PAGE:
Residents of a burning building were forced to jump two storeys to safety, with one woman badly injuring her leg, because a high ladder fire truck could not respond sooner, the union says.

The incident unfolded at 4.30am on Friday when fire broke out in flats above shops in Eden Terrace, Auckland.

Several people had to jump from balconies to survive, some landing in bushes. Two were taken to hospital and are now in a stable condition.

The woman who injured her leg fell through a plastic roof as she tried to escape the blaze, Fire and Emergency New Zealand [FENZ] said.

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However the New Zealand Professional Firefighters Union said a cost-cutting measure introduced by FENZ last July meant a heavy aerial appliance - which has a high ladder for such rescue operations - was not allowed to respond when the first emergency call came in.

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That's because FENZ changed its response so that Auckland's two high ladder trucks, which extend up to 30 metres, do not respond to first alarms, many of which are false alarms.

But Auckland local secretary Martin Campbell said the union had been warning FENZ since about the risk of not responding a high ladder truck immediately.

"When the first truck got there they found people stuck on the upper balconies trying to get off. It was a very well involved fire.

"A woman has tried to get off herself and whether she has jumped or she has fallen through the roof, she has quite severely injured her leg."

The first responders called for the aerial appliance which arrived six minutes later, but residents were already jumping.

"It's the difference between those people being able to be rescued by our aerial ladder or self-evacuating which is what I think has happened with this poor woman."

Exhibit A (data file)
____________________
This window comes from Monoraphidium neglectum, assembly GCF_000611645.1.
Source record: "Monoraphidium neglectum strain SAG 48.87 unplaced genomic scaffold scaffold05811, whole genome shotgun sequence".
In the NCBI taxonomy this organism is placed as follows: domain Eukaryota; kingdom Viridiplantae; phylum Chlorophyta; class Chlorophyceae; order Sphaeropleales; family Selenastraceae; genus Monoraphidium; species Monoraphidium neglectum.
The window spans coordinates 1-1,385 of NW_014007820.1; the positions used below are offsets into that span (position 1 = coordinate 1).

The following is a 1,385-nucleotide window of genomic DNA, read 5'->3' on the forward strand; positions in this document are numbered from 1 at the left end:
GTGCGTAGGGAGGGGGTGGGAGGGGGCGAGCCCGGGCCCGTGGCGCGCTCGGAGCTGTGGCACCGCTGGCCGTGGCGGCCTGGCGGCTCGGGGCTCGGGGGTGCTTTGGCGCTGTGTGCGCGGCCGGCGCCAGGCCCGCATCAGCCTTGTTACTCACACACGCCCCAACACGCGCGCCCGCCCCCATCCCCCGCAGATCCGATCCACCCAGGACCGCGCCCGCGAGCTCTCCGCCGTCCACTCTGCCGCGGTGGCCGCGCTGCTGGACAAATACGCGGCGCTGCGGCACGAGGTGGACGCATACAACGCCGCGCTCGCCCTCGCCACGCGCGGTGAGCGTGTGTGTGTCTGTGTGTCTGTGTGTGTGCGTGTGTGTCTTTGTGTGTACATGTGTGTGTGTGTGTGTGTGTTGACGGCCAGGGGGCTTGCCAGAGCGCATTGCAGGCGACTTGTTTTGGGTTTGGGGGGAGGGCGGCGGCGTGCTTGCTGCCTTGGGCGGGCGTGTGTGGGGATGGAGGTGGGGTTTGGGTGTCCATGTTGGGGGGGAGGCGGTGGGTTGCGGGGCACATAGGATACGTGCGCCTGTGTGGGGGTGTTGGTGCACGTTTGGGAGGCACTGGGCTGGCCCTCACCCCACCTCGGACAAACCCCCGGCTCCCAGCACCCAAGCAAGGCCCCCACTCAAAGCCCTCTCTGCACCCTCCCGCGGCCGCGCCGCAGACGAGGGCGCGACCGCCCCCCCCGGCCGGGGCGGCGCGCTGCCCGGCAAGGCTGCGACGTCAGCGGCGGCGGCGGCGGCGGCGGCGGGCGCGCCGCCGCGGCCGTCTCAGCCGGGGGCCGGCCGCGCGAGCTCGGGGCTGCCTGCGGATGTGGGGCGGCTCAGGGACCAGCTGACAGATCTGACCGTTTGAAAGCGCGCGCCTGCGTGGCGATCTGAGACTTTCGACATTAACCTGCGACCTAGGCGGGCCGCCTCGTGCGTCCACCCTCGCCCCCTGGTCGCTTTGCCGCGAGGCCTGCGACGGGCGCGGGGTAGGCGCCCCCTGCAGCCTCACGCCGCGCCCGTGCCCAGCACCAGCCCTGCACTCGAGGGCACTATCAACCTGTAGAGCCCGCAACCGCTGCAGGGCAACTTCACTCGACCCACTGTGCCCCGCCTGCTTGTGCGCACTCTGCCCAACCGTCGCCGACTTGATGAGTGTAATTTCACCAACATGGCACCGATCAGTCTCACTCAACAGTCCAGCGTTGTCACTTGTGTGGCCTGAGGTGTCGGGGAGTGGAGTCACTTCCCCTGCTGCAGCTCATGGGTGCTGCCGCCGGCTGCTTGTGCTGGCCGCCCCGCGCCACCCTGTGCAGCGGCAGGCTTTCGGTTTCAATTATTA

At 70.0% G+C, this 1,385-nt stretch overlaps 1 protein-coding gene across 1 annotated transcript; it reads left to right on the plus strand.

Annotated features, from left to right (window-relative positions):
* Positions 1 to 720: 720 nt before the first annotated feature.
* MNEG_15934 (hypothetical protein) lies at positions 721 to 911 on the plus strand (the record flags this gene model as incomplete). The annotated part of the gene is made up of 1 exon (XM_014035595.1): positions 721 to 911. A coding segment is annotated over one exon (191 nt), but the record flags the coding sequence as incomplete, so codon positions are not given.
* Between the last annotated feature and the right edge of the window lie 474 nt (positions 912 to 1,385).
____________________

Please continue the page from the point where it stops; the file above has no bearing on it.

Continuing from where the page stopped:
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A second aerial appliance arrived 10 minutes later but had problems setting up because hoses being used to fight the fire had to be moved.

Firefighters in a high ladder cherry picker fight the New Zealand International Convention Centre fire at SkyCity in Auckland last year. Photo / Dean Purcell
Firefighters in a high ladder cherry picker fight the New Zealand International Convention Centre fire at SkyCity in Auckland last year. Photo / Dean Purcell

On top of that, one of the aerial trucks has broken controls in the cherry picker which means the ladder cannot be operated from the top, has broken communications which means firefighters up the ladder cannot talk to those controlling it at the bottom, and has faulty stabilisers that keep the truck stable when the ladder is extended.

Campbell said the hazards and risks had been consistently made known to FENZ by the union.

The issue was highlighted during the SkyCity convention centre fire when the union said aerial appliances could have brought the fire under control much faster if they had been sent immediately.

He wanted immediate reinstatement of aerial appliances responding to first alarms and an overhaul of the specialist vehicle fleet across the country.

However FENZ region manager Ron Devlin firefighters arrived at the New North Rd fire within five minutes of the first call to 111 and found the building well-ablaze.

"By 4.50am there were seven fire trucks at the scene. All of these were carrying at least a 10.5m rescue ladder – high enough to reach the first floor of a building."

He said after crews arrived at the front of the building, they were made aware that two people were attempting to make their own escape from the rear first floor balcony.

"While doing so, one fell through a plastic roof and was injured. They were then assisted by the neighbour whose property they landed in and a police officer."

Devlin said fire trucks or specialist vehicles were dispatched if the officer in charge of an incident decides they are needed.

"As with any incident, we are looking into what occurred and if there are any lessons we can learn for future."

He said FENZ was currently reviewing the national aerial appliance strategy and had started a project to purchase a small number of new aerial appliances to replace some of the older vehicles.